Oil Jumps To Seven-Year High Above $85 A Barrel

Rising tensions in the Middle East have pushed the price of crude oil to a seven-year high above $85 U.S. a barrel.

The United Arab Emirates (UAE) has vowed to retaliate against Houthi militants for a deadly attack on its capital Abu Dhabi that killed three people, as fresh tensions in the region helped to push oil prices to their highest level in years.

International benchmark Brent crude oil futures rose 1.6% to $87.89 U.S. a barrel, while U.S. West Texas Intermediate (WTI) futures jumped more than 2% to hit $85.56 U.S. during early morning trading.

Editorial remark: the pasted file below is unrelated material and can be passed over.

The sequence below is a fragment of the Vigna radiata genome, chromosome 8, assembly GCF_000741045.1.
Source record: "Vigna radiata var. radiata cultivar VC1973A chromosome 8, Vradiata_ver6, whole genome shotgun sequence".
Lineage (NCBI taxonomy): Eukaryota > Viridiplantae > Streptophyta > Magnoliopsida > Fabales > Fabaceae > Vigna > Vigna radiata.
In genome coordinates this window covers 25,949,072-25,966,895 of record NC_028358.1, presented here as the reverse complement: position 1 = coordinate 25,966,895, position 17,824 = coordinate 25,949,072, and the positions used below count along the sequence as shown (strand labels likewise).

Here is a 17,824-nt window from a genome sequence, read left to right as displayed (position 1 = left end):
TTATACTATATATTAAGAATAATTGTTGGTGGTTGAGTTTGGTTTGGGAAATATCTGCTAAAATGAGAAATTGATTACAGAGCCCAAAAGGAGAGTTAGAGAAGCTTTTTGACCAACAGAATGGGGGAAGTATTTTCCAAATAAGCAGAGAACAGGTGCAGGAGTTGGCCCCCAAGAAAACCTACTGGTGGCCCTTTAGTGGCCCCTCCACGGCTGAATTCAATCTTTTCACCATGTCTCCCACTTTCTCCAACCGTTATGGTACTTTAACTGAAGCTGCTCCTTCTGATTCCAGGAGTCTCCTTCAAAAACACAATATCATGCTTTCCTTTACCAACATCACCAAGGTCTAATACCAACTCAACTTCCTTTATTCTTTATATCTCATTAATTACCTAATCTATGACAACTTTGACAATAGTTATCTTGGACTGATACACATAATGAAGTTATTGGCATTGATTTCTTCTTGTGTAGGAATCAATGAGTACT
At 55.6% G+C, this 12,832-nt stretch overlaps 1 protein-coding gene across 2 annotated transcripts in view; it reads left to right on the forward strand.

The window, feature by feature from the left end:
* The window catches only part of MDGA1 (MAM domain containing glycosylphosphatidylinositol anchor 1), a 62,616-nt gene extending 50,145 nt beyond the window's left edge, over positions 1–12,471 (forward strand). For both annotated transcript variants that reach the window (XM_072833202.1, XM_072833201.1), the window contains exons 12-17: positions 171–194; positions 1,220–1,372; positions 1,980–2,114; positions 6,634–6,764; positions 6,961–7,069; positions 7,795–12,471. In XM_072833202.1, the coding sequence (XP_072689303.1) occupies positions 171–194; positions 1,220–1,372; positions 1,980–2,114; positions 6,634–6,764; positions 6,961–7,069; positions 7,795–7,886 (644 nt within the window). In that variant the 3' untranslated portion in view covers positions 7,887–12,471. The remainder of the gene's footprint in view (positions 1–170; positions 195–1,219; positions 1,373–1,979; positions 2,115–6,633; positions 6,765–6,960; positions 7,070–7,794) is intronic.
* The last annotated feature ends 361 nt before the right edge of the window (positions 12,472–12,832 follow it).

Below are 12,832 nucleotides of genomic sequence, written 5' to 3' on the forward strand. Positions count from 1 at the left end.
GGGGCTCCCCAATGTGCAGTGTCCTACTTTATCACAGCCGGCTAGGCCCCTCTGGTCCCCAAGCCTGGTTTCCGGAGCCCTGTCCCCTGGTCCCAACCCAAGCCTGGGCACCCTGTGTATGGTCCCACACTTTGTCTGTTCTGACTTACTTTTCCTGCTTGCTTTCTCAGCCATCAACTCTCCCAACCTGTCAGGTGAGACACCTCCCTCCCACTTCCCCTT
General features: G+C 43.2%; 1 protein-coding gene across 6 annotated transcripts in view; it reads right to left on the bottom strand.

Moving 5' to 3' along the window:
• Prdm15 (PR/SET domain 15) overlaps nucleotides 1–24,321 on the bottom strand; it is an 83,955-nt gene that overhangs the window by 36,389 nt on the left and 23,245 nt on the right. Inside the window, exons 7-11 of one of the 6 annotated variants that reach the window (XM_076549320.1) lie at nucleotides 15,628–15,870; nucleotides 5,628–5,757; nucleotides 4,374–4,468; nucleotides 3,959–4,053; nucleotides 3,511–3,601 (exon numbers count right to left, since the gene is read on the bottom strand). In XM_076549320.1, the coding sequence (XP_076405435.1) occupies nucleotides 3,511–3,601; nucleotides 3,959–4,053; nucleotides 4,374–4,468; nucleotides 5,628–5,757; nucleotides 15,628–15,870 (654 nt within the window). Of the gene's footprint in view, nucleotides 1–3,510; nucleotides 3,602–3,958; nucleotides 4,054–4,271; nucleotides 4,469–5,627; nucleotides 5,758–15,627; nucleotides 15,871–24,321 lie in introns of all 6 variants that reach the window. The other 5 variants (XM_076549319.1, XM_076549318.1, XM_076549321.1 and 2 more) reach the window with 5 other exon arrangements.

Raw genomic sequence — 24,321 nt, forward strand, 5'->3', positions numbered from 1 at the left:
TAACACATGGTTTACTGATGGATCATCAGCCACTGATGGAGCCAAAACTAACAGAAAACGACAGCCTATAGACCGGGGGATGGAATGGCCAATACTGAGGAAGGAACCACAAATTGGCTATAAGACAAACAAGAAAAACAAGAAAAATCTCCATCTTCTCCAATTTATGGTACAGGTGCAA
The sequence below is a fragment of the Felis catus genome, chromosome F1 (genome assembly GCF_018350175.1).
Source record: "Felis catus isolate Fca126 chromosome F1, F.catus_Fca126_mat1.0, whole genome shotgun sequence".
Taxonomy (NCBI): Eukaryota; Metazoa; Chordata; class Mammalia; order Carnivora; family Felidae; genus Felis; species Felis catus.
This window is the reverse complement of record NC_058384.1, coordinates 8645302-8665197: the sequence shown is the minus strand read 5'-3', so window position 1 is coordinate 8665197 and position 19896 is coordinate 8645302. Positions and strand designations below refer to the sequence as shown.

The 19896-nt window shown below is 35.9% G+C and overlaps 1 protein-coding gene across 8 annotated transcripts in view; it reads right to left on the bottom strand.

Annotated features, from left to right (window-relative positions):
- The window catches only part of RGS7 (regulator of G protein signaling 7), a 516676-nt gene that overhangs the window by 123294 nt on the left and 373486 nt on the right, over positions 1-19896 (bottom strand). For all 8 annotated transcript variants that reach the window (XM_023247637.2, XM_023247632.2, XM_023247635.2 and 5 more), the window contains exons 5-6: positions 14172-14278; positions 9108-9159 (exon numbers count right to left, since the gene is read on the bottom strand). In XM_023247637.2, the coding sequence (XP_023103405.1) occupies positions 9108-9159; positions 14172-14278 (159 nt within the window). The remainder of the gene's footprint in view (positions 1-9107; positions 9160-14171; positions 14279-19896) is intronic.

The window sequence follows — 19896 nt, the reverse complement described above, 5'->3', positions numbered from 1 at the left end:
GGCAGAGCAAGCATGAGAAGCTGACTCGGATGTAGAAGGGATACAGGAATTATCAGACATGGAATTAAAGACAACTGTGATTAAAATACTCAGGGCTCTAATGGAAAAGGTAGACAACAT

Both oil contracts are at their highest level since October 2014.

Energy analysts have attributed oil’s bullish run over recent weeks to signs of tightness in the market and persistent worries of a Russian incursion into the Ukraine. The threat of a further deterioration in the Middle East’s security climate has provided further support to oil prices.

Attacks by Houthi rebels, who have been at war with Yemen since a Saudi-led coalition began bombing the country in 2015, have been common in Saudi Arabia, but this is the most significant strike by Houthis in the UAE, and is the first in the country since 2018.

The UAE largely withdrew from the Yemen conflict in 2019 but continues to support forces in the country fighting the Houthis, who receive financial and military backing from Iran.

The UAE is the world’s seventh biggest oil producer, producing four million barrels per day.